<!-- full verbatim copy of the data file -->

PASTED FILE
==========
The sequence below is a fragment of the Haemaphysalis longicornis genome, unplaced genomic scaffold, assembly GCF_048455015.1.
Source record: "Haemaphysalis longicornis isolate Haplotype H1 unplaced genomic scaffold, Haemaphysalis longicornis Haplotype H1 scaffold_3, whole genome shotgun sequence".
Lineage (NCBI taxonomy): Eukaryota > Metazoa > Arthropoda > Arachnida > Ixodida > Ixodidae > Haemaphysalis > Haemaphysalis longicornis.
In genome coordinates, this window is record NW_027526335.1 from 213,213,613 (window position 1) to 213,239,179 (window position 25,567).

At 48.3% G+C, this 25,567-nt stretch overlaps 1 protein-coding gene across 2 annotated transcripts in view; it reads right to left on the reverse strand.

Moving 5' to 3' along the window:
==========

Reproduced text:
The sequence below is a fragment of the Haemaphysalis longicornis genome, unplaced genomic scaffold, assembly GCF_048455015.1.
Source record: "Haemaphysalis longicornis isolate Haplotype H1 unplaced genomic scaffold, Haemaphysalis longicornis Haplotype H1 scaffold_3, whole genome shotgun sequence".
Lineage (NCBI taxonomy): Eukaryota > Metazoa > Arthropoda > Arachnida > Ixodida > Ixodidae > Haemaphysalis > Haemaphysalis longicornis.
In genome coordinates, this window is record NW_027526335.1 from 213,213,613 (window position 1) to 213,239,179 (window position 25,567).

At 48.3% G+C, this 25,567-nt stretch overlaps 1 protein-coding gene across 2 annotated transcripts in view; it reads right to left on the reverse strand.

Moving 5' to 3' along the window: